University in Pittsburgh Monetizes Energy Assets through Tri-Generation

by | May 3, 2019

University in Pittsburgh Monetizes Energy Assets through Tri-Generation

(Photo Credit: Duquesne University)

Duquesne University in Pittsburgh signed a 40-year energy services agreement with Clearway Energy that monetizes energy assets via the school’s tri-generation facility. The new arrangement is also expected to make energy more efficient and reliable for the campus.

By selling their tri-generation facility to Clearway and entering a strategic partnership with the energy infrastructure investor, Duquesne University becomes only the second university in the United States to monetize energy assets this way, according to Clearway.

The Catholic university’s utility system was first constructed in 1967 and then turned into a tri-generation facility in 1997. It received a $2 million grant for upgrades in 2015. Tri-generation — also called combined cooling, heat, and power (CCHP) — presents an opportunity to convert excess steam into energy for electricity, water heating, and cooling.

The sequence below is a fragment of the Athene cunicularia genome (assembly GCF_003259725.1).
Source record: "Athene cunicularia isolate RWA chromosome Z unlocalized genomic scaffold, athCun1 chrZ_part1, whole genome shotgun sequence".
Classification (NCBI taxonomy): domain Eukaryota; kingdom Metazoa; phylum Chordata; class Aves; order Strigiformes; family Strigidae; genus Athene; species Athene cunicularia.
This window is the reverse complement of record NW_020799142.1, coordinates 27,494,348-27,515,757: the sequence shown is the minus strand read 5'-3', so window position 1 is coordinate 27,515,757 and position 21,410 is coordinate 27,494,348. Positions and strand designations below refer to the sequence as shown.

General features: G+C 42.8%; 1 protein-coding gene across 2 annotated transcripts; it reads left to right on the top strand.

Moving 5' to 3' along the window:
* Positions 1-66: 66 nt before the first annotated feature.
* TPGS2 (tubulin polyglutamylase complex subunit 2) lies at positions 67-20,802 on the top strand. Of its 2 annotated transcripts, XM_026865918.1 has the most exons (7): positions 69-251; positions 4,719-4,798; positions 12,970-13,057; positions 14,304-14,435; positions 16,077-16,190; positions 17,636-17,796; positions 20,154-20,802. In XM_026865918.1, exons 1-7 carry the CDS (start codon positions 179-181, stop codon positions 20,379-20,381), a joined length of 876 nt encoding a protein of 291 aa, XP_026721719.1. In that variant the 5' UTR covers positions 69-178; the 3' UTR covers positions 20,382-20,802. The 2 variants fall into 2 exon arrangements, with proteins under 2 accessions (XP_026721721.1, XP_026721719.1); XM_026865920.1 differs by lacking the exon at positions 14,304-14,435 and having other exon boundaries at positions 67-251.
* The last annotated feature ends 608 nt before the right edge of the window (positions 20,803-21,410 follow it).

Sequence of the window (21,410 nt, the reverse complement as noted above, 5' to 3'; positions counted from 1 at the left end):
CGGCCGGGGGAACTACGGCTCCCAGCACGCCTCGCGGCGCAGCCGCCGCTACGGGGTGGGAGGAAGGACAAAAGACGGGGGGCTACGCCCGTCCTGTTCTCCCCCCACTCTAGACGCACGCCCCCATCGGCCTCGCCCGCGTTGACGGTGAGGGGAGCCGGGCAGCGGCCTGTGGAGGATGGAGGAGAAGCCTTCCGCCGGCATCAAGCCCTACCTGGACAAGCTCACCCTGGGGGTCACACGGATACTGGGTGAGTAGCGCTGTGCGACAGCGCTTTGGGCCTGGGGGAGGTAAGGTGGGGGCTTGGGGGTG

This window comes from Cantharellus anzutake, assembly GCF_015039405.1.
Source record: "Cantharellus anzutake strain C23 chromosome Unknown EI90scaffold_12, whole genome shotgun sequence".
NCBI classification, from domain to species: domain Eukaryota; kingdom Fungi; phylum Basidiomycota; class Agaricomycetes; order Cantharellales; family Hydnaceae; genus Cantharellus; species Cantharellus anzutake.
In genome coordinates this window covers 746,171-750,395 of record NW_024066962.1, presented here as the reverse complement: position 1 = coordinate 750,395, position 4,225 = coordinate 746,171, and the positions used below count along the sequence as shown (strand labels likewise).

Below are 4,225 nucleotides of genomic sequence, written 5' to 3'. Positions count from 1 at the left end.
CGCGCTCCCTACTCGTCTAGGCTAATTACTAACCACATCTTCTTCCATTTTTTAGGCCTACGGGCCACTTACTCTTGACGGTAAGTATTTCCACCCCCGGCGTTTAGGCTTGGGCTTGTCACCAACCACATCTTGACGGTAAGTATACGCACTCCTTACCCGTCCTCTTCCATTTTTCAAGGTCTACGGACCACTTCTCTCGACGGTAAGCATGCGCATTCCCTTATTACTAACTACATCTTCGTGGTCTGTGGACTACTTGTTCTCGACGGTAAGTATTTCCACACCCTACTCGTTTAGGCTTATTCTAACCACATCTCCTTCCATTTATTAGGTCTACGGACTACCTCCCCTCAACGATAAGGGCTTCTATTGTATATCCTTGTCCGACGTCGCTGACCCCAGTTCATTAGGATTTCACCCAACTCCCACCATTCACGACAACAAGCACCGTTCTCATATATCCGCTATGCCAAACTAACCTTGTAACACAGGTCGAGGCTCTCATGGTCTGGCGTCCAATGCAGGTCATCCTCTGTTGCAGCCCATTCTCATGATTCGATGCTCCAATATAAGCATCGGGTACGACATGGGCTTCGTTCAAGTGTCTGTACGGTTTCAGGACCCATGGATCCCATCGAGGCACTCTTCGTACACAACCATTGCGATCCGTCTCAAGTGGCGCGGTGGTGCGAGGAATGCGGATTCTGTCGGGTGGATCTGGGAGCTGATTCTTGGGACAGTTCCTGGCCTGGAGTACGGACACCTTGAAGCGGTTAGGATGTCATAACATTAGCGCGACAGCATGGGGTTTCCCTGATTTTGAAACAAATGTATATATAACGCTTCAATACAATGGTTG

Through the strategic partnership, the Duquesne tri-generation system will be interconnected to a nearby Clearway system. “The connection will make operating both facilities more efficient and provide back-up capacity if either system needs to shut down for maintenance or other reasons,” Clearway says. In addition, the deal monetizes excess steam capacity that the Duquesne plant produces, creating economic value for the university.

“With the additional capacity of the combined systems, we now have the ability to form a new and modern city-wide district energy system, helping improve resiliency and efficiency for schools, hospitals, and other customers in Pittsburgh,” said Jim Lodge, vice president of business development and strategy at Clearway.

Matt Frist, vice president for finance and business for Duquesne, added that the agreement aligns with the university’s strategic plan as well as the City of Pittsburgh’s EcoInnovation District goals for Uptown. Pittsburgh’s final EcoInnovation District plan, adopted in September 2017, promoted the use of low-cost combined heat and power (CHP) systems.

“Electricity generated from 13 CHP units can supply approximately 82% of the electricity demand in the Uptown EcoInnovation District Energy strategy,” the plan said.

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